Sometimes there are words that really reverberate with people. What Thomas Jefferson wrote in the preamble to the U.S. Constitution is one. I think Barack Obama's disquisition on race in America is another. I'm curious to know how the smackdown Billy Bragg delivered to the social-networking moguls is going to be received.
If history's any guide, his New York Times op-ed on Saturday called "The Royalty Scam" will fall on deaf ears. Still, it's worth a serious hearing.
Best as I can tell, Bragg isn't a technophobe trying to turn back the clock. Rather, he's concerned about the livelihood of his profession and he wants to know how musicians will make a living in the cyberage.
"The musicians who posted their work on Bebo.com are no different from investors in a start-up enterprise. Their investment is the content provided for free while the site has no liquid assets. Now that the business has reaped huge benefits, surely they deserve a dividend.
What's at stake here is more than just the morality of the market. The huge social networking sites that seek to use music as free content are as much to blame for the malaise currently affecting the industry as the music lover who downloads songs for free. Both the corporations and the kids, it seems, want the use of our music without having to pay for it.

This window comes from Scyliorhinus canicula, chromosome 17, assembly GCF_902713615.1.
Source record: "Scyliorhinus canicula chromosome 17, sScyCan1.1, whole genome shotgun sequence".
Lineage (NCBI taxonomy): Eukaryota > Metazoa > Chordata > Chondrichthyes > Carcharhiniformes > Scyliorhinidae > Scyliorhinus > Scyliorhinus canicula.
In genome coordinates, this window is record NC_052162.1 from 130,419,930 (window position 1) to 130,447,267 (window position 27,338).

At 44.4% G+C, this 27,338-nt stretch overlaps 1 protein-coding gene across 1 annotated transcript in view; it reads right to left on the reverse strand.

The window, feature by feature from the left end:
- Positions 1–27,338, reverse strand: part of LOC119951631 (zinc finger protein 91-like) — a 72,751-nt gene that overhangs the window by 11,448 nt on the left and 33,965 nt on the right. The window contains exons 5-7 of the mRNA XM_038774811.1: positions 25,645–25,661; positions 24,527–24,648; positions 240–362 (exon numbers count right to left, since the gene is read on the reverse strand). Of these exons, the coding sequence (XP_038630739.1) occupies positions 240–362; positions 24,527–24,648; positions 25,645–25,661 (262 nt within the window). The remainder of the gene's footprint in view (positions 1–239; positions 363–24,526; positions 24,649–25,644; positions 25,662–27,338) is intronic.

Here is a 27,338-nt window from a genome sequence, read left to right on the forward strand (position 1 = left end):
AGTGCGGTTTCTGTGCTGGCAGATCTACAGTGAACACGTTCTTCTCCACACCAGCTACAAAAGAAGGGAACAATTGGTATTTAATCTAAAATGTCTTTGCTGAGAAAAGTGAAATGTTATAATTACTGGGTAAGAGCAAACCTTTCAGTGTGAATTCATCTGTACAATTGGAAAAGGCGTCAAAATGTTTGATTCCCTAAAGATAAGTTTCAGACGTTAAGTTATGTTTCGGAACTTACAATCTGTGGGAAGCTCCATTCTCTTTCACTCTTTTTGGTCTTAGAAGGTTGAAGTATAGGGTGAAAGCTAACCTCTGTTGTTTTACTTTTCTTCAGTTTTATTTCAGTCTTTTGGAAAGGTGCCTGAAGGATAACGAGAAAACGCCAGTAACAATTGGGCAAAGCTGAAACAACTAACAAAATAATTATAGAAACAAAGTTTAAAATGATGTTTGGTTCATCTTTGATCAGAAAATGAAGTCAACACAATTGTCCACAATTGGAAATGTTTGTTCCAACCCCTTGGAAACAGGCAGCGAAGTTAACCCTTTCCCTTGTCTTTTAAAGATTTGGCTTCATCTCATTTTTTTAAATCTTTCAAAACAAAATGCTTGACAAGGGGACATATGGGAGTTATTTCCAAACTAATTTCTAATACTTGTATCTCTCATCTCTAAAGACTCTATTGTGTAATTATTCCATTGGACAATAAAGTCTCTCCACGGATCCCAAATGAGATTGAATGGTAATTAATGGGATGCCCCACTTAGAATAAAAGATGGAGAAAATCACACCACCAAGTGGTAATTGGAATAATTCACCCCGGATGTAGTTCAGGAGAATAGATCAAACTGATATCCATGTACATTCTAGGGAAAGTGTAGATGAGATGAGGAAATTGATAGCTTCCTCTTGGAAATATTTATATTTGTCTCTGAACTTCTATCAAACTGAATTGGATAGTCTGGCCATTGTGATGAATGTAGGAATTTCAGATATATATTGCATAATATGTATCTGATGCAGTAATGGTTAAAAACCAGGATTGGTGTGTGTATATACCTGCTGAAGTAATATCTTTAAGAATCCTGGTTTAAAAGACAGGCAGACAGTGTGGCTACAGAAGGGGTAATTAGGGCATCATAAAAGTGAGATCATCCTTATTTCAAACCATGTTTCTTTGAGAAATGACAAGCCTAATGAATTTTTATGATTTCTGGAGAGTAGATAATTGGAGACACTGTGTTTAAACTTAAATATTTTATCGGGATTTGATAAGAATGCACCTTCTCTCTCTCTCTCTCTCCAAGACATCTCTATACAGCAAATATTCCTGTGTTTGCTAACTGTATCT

The claim that sites such as MySpace and Bebo are doing us a favor by promoting our work is disingenuous. Radio stations also promote our work, but they pay us a royalty that recognizes our contribution to their business. Why should that not apply to the Internet, too?"
He doesn't answer the questions he raises. But Bragg does recommend the creation of rules of the road to let artists "decide how our music is exploited and by whom." Rules? Consensus? Hoo boy, I can already hear the outrage, punctuated by dismissive peals of laughter. Too bad. He deserves a serious hearing. Now it's your turn.
Update 12:50 p.m. PDT: Over at Rough Type, Nick Carr has a good take on the topic that's worth reading. Especially this zinger toward the end:
"Exploitation is exploitation, no matter how lovingly it's wrapped in neo-hippie technobabble about virtual communities, social production, and the gift economy."